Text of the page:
I assure my right hon. Friend that nobody in my Department has vetoed any consultations. We have carried out all the consultations that we are statutorily obliged to carry out. Of course Heathrow airport is now also so obliged, and has been carrying out consultations itself, so we cannot veto it; this is part of a process. As I have said all along, a central part of the proposal is that Heathrow delivers a world-class package of support to affected communities, and that is central to what we will insist that it does. That is an absolute given and an absolute red line for the Government.
Is the ministerial team aware that an all-party group of Members of Parliament came together to secure the seatbelt legislation many years ago? After 13 failed attempts, we actually got it through on the 14th, and the number of lives saved and serious injuries prevented has been substantial. The Parliamentary Advisory Council for Transport Safety, which I chair and which is still a vigorous cross-party group, is concerned by the report today that seatbelt wearing is declining. A quarter of the people killed on the roads last year were not wearing their seatbelts. Could we make it an enforceable offence with three penalty points? Can we take action on this?
We absolutely recognise the original achievement of passing that legislation. I thank PACTS for the work that it has done on this report, which I warmly welcome. Needless to say, we are working very closely with it. We will look very closely at the report. As the hon. Gentleman will be aware, we have a road safety refresh statement coming up over the summer, and we will look at this in that context as well.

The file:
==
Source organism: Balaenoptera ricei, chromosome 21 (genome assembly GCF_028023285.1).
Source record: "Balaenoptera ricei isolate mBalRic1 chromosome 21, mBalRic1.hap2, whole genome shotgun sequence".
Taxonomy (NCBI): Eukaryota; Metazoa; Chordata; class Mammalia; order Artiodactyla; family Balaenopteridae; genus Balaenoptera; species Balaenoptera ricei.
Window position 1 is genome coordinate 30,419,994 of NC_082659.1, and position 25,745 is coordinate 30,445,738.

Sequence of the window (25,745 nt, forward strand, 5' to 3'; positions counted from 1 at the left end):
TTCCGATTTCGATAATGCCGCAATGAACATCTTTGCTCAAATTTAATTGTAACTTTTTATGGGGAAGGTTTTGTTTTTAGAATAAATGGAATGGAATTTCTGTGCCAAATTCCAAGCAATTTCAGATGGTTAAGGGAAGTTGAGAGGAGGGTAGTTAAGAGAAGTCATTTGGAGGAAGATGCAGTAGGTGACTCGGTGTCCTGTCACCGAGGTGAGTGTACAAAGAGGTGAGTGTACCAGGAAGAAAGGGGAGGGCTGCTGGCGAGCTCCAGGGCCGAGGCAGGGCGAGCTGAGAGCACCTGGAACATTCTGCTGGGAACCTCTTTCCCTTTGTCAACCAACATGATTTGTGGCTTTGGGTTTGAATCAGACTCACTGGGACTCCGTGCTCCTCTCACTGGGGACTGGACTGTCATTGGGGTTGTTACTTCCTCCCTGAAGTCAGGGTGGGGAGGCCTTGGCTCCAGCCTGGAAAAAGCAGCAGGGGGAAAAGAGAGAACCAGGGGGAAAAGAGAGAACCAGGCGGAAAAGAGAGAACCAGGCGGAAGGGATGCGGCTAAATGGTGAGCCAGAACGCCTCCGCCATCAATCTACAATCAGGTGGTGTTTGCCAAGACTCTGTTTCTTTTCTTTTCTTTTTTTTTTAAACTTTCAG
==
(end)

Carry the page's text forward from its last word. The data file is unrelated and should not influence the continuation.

There is a huge problem with congestion at Kibworth in my constituency. What development funding will be available to work up a bypass scheme, and will there be any money available as part of RIS—road investment strategy—3?
I am not aware of the scheme that my hon. Friend has specifically raised. The RIS 2 announcement will not be made until towards the end of this year, and RIS 3 will not begin until 2025. However, I would be very happy to meet him to discuss the issue in more detail, because it is obviously very important to his constituents.
Now that this House has taken the lead in supporting Labour’s climate change emergency motion yesterday, does the Department for Transport not agree that it is time that we made sure that there can be no new roads without cycle lanes, unless there is a damned good reason why not, and no new housing without cycle locks and electric car charging points?
Of course we are going to continue to seek to expand the cycle network. Given the nature of the hon. Lady’s constituency, I hope she will welcome the commitment and the money that this Government are putting into MetroWest that will help to reduce congestion in the centre of Bristol, get people out of their cars, and create a cleaner environment for people in her city.